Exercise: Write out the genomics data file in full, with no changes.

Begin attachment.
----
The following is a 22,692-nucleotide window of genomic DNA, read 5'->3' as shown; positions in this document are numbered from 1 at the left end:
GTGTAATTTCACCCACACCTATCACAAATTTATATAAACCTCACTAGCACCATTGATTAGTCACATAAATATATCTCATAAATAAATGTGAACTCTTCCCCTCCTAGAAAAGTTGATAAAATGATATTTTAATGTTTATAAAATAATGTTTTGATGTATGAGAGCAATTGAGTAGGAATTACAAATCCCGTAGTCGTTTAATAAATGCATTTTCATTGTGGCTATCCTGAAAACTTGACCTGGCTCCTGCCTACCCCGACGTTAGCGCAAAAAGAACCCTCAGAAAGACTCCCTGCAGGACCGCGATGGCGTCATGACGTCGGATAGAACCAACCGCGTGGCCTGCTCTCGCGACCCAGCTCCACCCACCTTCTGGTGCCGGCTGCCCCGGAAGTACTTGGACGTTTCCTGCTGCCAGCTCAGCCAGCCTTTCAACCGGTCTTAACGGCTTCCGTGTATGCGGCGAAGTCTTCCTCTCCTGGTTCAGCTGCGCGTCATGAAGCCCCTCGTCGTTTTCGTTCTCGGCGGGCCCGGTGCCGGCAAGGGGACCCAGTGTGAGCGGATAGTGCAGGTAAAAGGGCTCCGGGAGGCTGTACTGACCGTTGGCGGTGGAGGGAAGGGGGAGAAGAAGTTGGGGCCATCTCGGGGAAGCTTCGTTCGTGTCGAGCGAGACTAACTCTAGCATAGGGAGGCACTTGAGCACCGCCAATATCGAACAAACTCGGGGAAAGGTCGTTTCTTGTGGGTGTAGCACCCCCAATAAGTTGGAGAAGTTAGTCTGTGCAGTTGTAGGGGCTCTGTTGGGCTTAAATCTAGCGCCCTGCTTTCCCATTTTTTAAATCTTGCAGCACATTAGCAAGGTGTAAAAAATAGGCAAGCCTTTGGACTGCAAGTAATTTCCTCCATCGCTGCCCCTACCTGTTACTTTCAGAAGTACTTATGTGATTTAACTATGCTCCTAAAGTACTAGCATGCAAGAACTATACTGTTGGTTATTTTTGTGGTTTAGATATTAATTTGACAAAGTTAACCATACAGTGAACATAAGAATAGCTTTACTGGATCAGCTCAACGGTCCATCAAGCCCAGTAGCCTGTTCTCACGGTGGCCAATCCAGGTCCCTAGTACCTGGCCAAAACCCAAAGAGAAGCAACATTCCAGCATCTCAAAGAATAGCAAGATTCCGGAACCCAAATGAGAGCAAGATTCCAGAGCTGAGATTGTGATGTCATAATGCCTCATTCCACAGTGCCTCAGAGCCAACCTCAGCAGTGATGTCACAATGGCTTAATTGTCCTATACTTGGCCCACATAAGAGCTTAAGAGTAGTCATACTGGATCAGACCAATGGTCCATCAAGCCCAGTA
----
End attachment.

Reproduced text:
The following is a 22,692-nucleotide window of genomic DNA, read 5'->3' as shown; positions in this document are numbered from 1 at the left end:
GTGTAATTTCACCCACACCTATCACAAATTTATATAAACCTCACTAGCACCATTGATTAGTCACATAAATATATCTCATAAATAAATGTGAACTCTTCCCCTCCTAGAAAAGTTGATAAAATGATATTTTAATGTTTATAAAATAATGTTTTGATGTATGAGAGCAATTGAGTAGGAATTACAAATCCCGTAGTCGTTTAATAAATGCATTTTCATTGTGGCTATCCTGAAAACTTGACCTGGCTCCTGCCTACCCCGACGTTAGCGCAAAAAGAACCCTCAGAAAGACTCCCTGCAGGACCGCGATGGCGTCATGACGTCGGATAGAACCAACCGCGTGGCCTGCTCTCGCGACCCAGCTCCACCCACCTTCTGGTGCCGGCTGCCCCGGAAGTACTTGGACGTTTCCTGCTGCCAGCTCAGCCAGCCTTTCAACCGGTCTTAACGGCTTCCGTGTATGCGGCGAAGTCTTCCTCTCCTGGTTCAGCTGCGCGTCATGAAGCCCCTCGTCGTTTTCGTTCTCGGCGGGCCCGGTGCCGGCAAGGGGACCCAGTGTGAGCGGATAGTGCAGGTAAAAGGGCTCCGGGAGGCTGTACTGACCGTTGGCGGTGGAGGGAAGGGGGAGAAGAAGTTGGGGCCATCTCGGGGAAGCTTCGTTCGTGTCGAGCGAGACTAACTCTAGCATAGGGAGGCACTTGAGCACCGCCAATATCGAACAAACTCGGGGAAAGGTCGTTTCTTGTGGGTGTAGCACCCCCAATAAGTTGGAGAAGTTAGTCTGTGCAGTTGTAGGGGCTCTGTTGGGCTTAAATCTAGCGCCCTGCTTTCCCATTTTTTAAATCTTGCAGCACATTAGCAAGGTGTAAAAAATAGGCAAGCCTTTGGACTGCAAGTAATTTCCTCCATCGCTGCCCCTACCTGTTACTTTCAGAAGTACTTATGTGATTTAACTATGCTCCTAAAGTACTAGCATGCAAGAACTATACTGTTGGTTATTTTTGTGGTTTAGATATTAATTTGACAAAGTTAACCATACAGTGAACATAAGAATAGCTTTACTGGATCAGCTCAACGGTCCATCAAGCCCAGTAGCCTGTTCTCACGGTGGCCAATCCAGGTCCCTAGTACCTGGCCAAAACCCAAAGAGAAGCAACATTCCAGCATCTCAAAGAATAGCAAGATTCCGGAACCCAAATGAGAGCAAGATTCCAGAGCTGAGATTGTGATGTCATAATGCCTCATTCCACAGTGCCTCAGAGCCAACCTCAGCAGTGATGTCACAATGGCTTAATTGTCCTATACTTGGCCCACATAAGAGCTTAAGAGTAGTCATACTGGATCAGACCAATGGTCCATCAAGCCCAGTA